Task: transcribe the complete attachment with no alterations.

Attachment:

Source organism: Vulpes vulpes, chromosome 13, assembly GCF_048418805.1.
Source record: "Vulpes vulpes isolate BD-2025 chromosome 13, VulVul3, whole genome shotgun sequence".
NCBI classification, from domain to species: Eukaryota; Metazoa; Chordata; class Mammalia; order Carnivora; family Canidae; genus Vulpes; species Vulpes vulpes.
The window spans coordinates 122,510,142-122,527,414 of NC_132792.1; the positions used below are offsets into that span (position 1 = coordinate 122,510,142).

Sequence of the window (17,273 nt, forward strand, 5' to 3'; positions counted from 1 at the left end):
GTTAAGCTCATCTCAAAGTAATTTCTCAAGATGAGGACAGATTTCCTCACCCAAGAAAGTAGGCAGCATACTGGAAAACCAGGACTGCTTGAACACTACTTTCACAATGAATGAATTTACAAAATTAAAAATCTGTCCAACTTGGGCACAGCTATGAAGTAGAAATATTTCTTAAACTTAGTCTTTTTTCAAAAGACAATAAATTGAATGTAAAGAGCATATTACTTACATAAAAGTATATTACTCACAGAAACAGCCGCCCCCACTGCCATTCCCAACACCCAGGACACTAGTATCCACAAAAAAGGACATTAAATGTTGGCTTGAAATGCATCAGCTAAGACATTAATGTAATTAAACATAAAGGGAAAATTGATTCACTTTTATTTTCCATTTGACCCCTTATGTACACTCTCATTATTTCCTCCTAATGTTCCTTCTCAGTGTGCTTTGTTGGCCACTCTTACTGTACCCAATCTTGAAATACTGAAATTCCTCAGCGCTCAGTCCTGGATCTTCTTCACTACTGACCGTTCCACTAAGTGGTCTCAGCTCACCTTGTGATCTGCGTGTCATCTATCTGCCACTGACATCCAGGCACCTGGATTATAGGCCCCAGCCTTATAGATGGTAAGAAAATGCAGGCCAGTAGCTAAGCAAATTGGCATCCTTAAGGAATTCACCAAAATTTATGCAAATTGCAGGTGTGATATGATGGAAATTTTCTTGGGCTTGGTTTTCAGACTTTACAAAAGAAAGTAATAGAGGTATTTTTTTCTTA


Source organism: Vulpes vulpes, chromosome 13, assembly GCF_048418805.1.
Source record: "Vulpes vulpes isolate BD-2025 chromosome 13, VulVul3, whole genome shotgun sequence".
NCBI classification, from domain to species: Eukaryota; Metazoa; Chordata; class Mammalia; order Carnivora; family Canidae; genus Vulpes; species Vulpes vulpes.
The window spans coordinates 122,510,142-122,527,414 of NC_132792.1; the positions used below are offsets into that span (position 1 = coordinate 122,510,142).

Sequence of the window (17,273 nt, forward strand, 5' to 3'; positions counted from 1 at the left end):
GTTAAGCTCATCTCAAAGTAATTTCTCAAGATGAGGACAGATTTCCTCACCCAAGAAAGTAGGCAGCATACTGGAAAACCAGGACTGCTTGAACACTACTTTCACAATGAATGAATTTACAAAATTAAAAATCTGTCCAACTTGGGCACAGCTATGAAGTAGAAATATTTCTTAAACTTAGTCTTTTTTCAAAAGACAATAAATTGAATGTAAAGAGCATATTACTTACATAAAAGTATATTACTCACAGAAACAGCCGCCCCCACTGCCATTCCCAACACCCAGGACACTAGTATCCACAAAAAAGGACATTAAATGTTGGCTTGAAATGCATCAGCTAAGACATTAATGTAATTAAACATAAAGGGAAAATTGATTCACTTTTATTTTCCATTTGACCCCTTATGTACACTCTCATTATTTCCTCCTAATGTTCCTTCTCAGTGTGCTTTGTTGGCCACTCTTACTGTACCCAATCTTGAAATACTGAAATTCCTCAGCGCTCAGTCCTGGATCTTCTTCACTACTGACCGTTCCACTAAGTGGTCTCAGCTCACCTTGTGATCTGCGTGTCATCTATCTGCCACTGACATCCAGGCACCTGGATTATAGGCCCCAGCCTTATAGATGGTAAGAAAATGCAGGCCAGTAGCTAAGCAAATTGGCATCCTTAAGGAATTCACCAAAATTTATGCAAATTGCAGGTGTGATATGATGGAAATTTTCTTGGGCTTGGTTTTCAGACTTTACAAAAGAAAGTAATAGAGGTATTTTTTTCTTA